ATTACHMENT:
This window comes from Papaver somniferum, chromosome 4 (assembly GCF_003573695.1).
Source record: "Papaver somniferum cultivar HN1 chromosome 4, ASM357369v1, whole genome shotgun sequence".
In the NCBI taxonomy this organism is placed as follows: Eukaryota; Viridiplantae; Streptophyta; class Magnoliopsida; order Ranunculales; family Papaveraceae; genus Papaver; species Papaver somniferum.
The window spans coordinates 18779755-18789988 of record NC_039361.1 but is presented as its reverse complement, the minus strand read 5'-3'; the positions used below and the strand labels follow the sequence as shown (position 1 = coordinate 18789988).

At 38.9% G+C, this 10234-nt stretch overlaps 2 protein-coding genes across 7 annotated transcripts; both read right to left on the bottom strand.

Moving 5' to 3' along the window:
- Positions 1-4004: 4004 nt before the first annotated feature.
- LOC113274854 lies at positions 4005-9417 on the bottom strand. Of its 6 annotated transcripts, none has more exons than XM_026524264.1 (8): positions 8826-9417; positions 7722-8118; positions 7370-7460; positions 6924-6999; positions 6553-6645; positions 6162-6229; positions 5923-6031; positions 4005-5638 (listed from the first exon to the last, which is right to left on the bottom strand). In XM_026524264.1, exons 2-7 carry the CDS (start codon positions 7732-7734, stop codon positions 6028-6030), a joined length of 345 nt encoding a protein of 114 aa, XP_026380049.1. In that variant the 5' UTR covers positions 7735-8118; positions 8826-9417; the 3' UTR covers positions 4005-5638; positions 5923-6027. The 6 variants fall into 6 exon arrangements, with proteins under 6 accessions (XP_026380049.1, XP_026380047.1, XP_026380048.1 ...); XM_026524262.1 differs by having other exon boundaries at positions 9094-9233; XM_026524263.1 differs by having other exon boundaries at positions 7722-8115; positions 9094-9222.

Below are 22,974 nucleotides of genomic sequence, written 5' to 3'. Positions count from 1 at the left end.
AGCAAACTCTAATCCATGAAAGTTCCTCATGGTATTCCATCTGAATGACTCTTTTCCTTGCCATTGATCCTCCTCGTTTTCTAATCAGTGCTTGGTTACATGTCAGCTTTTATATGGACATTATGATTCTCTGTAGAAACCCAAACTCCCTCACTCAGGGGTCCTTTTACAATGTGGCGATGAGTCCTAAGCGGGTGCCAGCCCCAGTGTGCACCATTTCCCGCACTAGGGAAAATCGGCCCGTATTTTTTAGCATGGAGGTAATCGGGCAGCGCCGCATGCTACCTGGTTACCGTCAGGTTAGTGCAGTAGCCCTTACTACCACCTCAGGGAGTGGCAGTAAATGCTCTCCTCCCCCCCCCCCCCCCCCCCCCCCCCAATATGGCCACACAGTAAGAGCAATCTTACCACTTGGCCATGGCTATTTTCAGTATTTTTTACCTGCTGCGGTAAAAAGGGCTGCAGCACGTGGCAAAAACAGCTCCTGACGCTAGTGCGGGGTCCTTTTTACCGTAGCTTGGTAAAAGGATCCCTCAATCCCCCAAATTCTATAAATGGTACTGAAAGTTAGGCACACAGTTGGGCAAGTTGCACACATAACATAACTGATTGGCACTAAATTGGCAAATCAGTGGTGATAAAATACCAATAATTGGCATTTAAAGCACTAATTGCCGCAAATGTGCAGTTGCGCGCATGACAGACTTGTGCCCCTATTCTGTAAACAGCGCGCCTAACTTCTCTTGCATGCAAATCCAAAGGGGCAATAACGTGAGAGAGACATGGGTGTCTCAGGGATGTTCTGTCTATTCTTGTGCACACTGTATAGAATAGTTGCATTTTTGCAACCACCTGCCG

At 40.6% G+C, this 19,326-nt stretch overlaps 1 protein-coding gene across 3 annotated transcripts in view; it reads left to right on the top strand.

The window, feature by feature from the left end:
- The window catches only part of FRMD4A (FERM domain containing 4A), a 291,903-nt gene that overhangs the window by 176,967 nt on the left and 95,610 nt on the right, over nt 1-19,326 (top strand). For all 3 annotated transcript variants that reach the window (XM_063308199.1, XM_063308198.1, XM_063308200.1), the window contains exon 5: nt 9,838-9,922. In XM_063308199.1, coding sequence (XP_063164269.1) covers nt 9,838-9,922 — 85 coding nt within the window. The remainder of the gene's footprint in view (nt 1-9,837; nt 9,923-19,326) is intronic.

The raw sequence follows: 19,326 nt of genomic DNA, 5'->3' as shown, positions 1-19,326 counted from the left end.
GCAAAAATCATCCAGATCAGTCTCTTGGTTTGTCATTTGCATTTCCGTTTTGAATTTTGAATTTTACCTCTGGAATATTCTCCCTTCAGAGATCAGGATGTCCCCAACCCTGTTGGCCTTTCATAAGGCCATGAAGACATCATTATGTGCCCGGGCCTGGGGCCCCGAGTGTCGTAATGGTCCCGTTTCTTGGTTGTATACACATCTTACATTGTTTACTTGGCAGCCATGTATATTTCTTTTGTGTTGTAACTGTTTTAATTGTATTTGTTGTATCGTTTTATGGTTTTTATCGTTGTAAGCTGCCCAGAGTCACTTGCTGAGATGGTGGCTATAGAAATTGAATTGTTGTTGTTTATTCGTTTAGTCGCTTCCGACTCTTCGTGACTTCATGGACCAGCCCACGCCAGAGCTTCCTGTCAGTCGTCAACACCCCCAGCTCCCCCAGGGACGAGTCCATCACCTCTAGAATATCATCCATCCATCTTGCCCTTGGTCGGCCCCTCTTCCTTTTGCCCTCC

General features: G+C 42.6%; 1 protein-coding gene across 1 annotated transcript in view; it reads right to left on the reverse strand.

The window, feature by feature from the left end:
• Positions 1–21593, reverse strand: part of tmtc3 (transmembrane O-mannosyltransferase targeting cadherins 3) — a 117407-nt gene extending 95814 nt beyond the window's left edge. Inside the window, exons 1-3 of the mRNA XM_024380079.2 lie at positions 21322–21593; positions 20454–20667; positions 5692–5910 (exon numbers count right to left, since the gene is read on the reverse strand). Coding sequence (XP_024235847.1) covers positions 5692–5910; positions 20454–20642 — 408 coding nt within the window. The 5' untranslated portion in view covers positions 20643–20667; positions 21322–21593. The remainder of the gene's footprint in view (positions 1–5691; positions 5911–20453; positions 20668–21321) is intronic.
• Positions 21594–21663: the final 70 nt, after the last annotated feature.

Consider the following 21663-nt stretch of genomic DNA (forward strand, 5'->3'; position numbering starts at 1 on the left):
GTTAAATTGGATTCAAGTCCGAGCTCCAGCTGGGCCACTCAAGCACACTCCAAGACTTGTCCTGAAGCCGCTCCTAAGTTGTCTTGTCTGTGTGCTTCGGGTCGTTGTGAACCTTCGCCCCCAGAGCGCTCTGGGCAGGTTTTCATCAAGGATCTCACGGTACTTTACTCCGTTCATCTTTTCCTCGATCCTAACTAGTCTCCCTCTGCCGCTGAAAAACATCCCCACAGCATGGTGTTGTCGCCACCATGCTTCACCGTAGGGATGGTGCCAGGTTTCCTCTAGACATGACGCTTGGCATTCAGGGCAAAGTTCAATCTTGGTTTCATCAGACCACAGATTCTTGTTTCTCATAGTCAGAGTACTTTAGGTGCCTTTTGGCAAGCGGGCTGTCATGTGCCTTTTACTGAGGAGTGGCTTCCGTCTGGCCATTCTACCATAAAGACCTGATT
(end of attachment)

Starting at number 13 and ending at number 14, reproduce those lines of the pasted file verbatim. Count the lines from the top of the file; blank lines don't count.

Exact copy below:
- The window catches only part of FRMD4A (FERM domain containing 4A), a 291,903-nt gene that overhangs the window by 176,967 nt on the left and 95,610 nt on the right, over nt 1-19,326 (top strand). For all 3 annotated transcript variants that reach the window (XM_063308199.1, XM_063308198.1, XM_063308200.1), the window contains exon 5: nt 9,838-9,922. In XM_063308199.1, coding sequence (XP_063164269.1) covers nt 9,838-9,922 — 85 coding nt within the window. The remainder of the gene's footprint in view (nt 1-9,837; nt 9,923-19,326) is intronic.

The raw sequence follows: 19,326 nt of genomic DNA, 5'->3' as shown, positions 1-19,326 counted from the left end.